Seeking for that same position which he sought for in 1990 at this age and time is like performing a surgical operation with a blunt scalpel. His closest was the 2019 experience. Bookmakers said he won the election, but INEC thought otherwise.
After the 2019 election, when the dust of that election had not settled, when tempers were still high and emotions were still boiling, Alhaji Atiku simply vanished into the thin air. He was nowhere to be seen. His next address was Dubai, in the United Arab Emirates. When the party members wanted to see him, they had to travel to Dubai.
The tribunal came, and Alhaji was nowhere near the courts. Imagine how it would have been seeing him with his lawyers inside the courtroom; it would have given a sense of motivation and encouragement to all the factors that participated in that election. We waited, kept our eyes on the road, thinking he would join us. Alas!! He was away in the comfort zone of Dubai’s architectural wonders while we remained here in Nigeria like orphans or fatherless children.
The pendulum of the political equations and algorithms has to shift to the southern part of the country in 2023. After an unbroken 8 years run by President Buhari, it will be immoral for any Northerner to aspire to govern the country on another run of 8 years. That would be injustice of the first order
The tribunal case ended on a loss note. That was to mark another evolutionary watershed in the history of electoral petitions in Nigeria. But in all of the actions, Alhaji Atiku was absent.
When they are seeking for election, they try to act as father-figure, pretending to have the interest of the people at heart, but when you need them to give you protection, they hide in the comfort zone of their empire.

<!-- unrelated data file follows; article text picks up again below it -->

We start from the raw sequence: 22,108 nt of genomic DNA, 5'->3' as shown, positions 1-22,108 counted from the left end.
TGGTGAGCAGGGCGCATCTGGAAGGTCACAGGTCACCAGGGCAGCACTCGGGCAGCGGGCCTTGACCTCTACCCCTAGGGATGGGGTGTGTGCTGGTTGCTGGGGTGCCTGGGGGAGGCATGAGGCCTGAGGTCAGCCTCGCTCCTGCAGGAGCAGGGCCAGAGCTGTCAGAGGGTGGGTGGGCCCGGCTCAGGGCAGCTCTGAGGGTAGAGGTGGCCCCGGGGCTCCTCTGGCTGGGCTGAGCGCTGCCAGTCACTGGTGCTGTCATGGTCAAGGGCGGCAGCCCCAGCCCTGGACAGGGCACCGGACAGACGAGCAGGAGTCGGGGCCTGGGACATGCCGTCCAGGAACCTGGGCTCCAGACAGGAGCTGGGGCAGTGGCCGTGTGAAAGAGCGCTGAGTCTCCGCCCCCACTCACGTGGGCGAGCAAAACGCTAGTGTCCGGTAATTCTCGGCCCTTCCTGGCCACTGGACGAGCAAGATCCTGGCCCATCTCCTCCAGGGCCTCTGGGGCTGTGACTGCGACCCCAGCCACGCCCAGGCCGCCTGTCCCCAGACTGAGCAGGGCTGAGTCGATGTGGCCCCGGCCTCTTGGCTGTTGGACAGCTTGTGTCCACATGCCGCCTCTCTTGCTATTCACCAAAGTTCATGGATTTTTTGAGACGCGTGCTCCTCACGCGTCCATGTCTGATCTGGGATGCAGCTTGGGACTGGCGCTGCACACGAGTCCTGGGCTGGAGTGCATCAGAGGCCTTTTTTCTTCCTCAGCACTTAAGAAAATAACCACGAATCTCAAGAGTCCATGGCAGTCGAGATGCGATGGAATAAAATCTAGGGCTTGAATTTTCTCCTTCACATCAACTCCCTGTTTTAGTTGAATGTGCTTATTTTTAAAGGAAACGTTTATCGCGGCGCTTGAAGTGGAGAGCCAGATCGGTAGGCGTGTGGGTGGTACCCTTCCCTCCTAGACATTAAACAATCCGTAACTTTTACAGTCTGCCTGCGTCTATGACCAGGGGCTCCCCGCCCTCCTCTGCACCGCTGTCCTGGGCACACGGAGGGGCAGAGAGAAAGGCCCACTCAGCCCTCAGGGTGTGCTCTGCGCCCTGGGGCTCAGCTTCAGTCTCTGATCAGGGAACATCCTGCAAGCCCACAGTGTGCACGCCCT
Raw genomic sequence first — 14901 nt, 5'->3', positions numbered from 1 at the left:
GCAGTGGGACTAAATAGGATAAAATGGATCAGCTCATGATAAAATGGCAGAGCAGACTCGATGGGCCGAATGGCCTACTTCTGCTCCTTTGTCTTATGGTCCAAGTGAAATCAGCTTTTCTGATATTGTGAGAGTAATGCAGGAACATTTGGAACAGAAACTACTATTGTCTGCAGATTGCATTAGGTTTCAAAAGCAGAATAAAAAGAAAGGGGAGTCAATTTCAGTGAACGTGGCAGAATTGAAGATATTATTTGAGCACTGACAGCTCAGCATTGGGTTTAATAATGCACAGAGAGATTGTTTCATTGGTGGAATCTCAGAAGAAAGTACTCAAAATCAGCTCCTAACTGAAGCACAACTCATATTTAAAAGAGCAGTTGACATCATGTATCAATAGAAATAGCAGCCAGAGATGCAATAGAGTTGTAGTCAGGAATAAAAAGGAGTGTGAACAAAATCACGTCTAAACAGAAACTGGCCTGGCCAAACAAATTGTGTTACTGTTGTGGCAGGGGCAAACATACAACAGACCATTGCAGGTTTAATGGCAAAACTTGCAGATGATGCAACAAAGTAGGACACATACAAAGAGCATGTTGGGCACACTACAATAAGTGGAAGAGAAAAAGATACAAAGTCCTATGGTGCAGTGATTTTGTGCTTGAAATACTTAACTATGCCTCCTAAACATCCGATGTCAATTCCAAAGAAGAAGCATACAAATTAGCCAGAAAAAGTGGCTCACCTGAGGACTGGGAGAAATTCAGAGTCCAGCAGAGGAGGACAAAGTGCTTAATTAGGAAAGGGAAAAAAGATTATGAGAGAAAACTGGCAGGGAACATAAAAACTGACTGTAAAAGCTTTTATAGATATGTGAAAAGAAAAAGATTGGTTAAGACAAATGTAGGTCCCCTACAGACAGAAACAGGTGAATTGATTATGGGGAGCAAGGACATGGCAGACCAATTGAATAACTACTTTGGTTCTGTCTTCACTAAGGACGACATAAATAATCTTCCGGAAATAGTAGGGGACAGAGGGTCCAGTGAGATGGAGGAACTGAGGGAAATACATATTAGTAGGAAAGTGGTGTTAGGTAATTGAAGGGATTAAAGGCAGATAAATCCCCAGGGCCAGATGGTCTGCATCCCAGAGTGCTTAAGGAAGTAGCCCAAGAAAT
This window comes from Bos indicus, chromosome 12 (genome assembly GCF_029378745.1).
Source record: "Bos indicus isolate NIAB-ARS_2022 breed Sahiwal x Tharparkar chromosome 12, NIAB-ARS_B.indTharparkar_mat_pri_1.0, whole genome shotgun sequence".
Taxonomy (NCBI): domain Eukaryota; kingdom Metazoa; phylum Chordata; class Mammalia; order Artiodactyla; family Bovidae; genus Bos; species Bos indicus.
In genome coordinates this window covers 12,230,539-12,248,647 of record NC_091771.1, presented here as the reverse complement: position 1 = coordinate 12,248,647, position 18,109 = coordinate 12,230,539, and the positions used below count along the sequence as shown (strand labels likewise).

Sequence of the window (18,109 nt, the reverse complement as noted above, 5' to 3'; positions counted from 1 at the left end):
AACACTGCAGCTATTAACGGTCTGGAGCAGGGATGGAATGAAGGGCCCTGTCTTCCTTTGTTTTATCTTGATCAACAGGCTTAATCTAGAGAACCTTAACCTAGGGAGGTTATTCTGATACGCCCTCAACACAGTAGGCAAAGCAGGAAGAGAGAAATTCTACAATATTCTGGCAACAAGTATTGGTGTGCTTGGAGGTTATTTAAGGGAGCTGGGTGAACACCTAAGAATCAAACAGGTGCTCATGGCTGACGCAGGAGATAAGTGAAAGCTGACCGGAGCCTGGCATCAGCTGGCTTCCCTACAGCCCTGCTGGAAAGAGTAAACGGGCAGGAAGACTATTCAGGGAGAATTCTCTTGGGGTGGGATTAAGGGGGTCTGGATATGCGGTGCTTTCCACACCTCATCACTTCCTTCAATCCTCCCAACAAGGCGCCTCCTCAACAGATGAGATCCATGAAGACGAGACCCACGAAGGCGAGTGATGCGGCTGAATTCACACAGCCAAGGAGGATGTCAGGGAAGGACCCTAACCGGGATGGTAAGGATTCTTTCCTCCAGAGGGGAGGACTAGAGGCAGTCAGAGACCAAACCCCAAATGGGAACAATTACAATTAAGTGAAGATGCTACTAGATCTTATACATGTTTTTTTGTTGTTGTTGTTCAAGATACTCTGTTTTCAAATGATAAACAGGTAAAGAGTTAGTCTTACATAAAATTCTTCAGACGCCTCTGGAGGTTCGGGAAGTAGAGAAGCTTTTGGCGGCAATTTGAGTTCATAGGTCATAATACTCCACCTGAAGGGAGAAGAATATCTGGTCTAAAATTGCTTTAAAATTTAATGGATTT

For those of us who were spokesmen of the PDP Presidential Campaign Council, it was difficult getting to sit Alhaji Atiku down to robustly engage, at least to glean from his perspectives on issues. After the election, and after his escape from the shores of Nigeria, there was no post-election thank you. And this is not about material gratification. Far from it! It was simply by way of hosting a meeting to say, “Guys, you all are great. You made me proud and gave your all. I appreciate.”
No way! Instead, for two years, Alhaji Atiku was in Dubai, and left us in the lurch. When he returned to the country and the idea of recontesting struck his mind, he wrote personalized letters to some chosen associates, supporters and stakeholders. When I got my own letter, I asked a couple of questions. Aside from being a regular face in the political firmament of Nigeria, like Robert Mugabe to Zimbabweans, Alhaji Atiku’s aspiration was wrongly footed.
The pendulum of the political equations and algorithms has to shift to the southern part of the country in 2023. After an unbroken 8 years run by President Buhari, it will be immoral for any Northerner to aspire to govern the country on another run of 8 years. That would be injustice of the first order. Even if the equation becomes so compelling, we could opt for a younger element to fill the void.